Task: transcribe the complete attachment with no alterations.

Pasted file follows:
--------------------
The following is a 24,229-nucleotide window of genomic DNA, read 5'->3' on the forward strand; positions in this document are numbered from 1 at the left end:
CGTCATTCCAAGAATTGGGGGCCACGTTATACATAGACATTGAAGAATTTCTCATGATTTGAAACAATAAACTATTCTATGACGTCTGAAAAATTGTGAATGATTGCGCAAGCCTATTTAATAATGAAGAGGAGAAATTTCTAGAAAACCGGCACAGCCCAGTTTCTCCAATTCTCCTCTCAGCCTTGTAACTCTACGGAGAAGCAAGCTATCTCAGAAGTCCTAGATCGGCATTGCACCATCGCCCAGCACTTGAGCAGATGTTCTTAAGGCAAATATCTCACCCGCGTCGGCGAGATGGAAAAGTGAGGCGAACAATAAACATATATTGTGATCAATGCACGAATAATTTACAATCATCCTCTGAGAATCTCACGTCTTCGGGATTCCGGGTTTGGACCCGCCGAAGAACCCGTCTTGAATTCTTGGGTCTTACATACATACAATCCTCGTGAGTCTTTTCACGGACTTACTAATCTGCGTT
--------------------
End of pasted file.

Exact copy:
The following is a 24,229-nucleotide window of genomic DNA, read 5'->3' on the forward strand; positions in this document are numbered from 1 at the left end:
CGTCATTCCAAGAATTGGGGGCCACGTTATACATAGACATTGAAGAATTTCTCATGATTTGAAACAATAAACTATTCTATGACGTCTGAAAAATTGTGAATGATTGCGCAAGCCTATTTAATAATGAAGAGGAGAAATTTCTAGAAAACCGGCACAGCCCAGTTTCTCCAATTCTCCTCTCAGCCTTGTAACTCTACGGAGAAGCAAGCTATCTCAGAAGTCCTAGATCGGCATTGCACCATCGCCCAGCACTTGAGCAGATGTTCTTAAGGCAAATATCTCACCCGCGTCGGCGAGATGGAAAAGTGAGGCGAACAATAAACATATATTGTGATCAATGCACGAATAATTTACAATCATCCTCTGAGAATCTCACGTCTTCGGGATTCCGGGTTTGGACCCGCCGAAGAACCCGTCTTGAATTCTTGGGTCTTACATACATACAATCCTCGTGAGTCTTTTCACGGACTTACTAATCTGCGTT